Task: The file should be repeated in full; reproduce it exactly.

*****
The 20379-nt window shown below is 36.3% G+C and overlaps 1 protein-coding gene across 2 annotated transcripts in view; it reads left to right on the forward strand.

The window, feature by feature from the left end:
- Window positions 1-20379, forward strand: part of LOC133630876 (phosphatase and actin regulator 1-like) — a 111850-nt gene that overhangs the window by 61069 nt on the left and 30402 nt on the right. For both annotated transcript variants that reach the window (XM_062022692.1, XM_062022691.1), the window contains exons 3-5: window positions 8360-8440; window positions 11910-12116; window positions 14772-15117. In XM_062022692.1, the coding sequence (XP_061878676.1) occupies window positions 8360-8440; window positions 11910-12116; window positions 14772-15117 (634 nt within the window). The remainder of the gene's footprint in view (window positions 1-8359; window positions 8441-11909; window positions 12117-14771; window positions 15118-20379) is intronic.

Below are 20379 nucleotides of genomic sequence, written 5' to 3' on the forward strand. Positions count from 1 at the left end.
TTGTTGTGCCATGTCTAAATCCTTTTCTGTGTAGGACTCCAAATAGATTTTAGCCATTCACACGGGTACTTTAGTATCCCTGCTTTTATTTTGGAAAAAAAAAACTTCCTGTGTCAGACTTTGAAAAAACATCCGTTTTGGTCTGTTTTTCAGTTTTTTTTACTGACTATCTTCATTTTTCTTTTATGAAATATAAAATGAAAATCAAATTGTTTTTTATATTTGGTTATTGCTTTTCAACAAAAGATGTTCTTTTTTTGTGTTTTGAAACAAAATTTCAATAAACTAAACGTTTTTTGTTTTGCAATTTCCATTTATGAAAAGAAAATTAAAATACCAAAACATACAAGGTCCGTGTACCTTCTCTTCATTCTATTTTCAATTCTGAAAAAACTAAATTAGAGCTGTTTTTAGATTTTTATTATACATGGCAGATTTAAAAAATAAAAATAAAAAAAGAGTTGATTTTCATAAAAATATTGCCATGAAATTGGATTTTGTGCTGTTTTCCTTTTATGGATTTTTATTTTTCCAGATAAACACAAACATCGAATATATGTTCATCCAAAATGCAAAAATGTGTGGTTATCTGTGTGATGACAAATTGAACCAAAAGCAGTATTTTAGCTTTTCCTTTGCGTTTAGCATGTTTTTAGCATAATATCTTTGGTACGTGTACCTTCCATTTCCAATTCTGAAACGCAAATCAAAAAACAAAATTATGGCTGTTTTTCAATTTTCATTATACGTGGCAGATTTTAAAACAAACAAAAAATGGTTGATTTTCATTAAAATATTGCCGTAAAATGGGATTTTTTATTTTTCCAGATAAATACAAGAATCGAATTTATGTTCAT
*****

The 20379-nt window shown below is 36.3% G+C and overlaps 1 protein-coding gene across 2 annotated transcripts in view; it reads left to right on the forward strand.

The window, feature by feature from the left end:
- Window positions 1-20379, forward strand: part of LOC133630876 (phosphatase and actin regulator 1-like) — a 111850-nt gene that overhangs the window by 61069 nt on the left and 30402 nt on the right. For both annotated transcript variants that reach the window (XM_062022692.1, XM_062022691.1), the window contains exons 3-5: window positions 8360-8440; window positions 11910-12116; window positions 14772-15117. In XM_062022692.1, the coding sequence (XP_061878676.1) occupies window positions 8360-8440; window positions 11910-12116; window positions 14772-15117 (634 nt within the window). The remainder of the gene's footprint in view (window positions 1-8359; window positions 8441-11909; window positions 12117-14771; window positions 15118-20379) is intronic.

Below are 20379 nucleotides of genomic sequence, written 5' to 3' on the forward strand. Positions count from 1 at the left end.
TTGTTGTGCCATGTCTAAATCCTTTTCTGTGTAGGACTCCAAATAGATTTTAGCCATTCACACGGGTACTTTAGTATCCCTGCTTTTATTTTGGAAAAAAAAAACTTCCTGTGTCAGACTTTGAAAAAACATCCGTTTTGGTCTGTTTTTCAGTTTTTTTTACTGACTATCTTCATTTTTCTTTTATGAAATATAAAATGAAAATCAAATTGTTTTTTATATTTGGTTATTGCTTTTCAACAAAAGATGTTCTTTTTTTGTGTTTTGAAACAAAATTTCAATAAACTAAACGTTTTTTGTTTTGCAATTTCCATTTATGAAAAGAAAATTAAAATACCAAAACATACAAGGTCCGTGTACCTTCTCTTCATTCTATTTTCAATTCTGAAAAAACTAAATTAGAGCTGTTTTTAGATTTTTATTATACATGGCAGATTTAAAAAATAAAAATAAAAAAAGAGTTGATTTTCATAAAAATATTGCCATGAAATTGGATTTTGTGCTGTTTTCCTTTTATGGATTTTTATTTTTCCAGATAAACACAAACATCGAATATATGTTCATCCAAAATGCAAAAATGTGTGGTTATCTGTGTGATGACAAATTGAACCAAAAGCAGTATTTTAGCTTTTCCTTTGCGTTTAGCATGTTTTTAGCATAATATCTTTGGTACGTGTACCTTCCATTTCCAATTCTGAAACGCAAATCAAAAAACAAAATTATGGCTGTTTTTCAATTTTCATTATACGTGGCAGATTTTAAAACAAACAAAAAATGGTTGATTTTCATTAAAATATTGCCGTAAAATGGGATTTTTTATTTTTCCAGATAAATACAAGAATCGAATTTATGTTCAT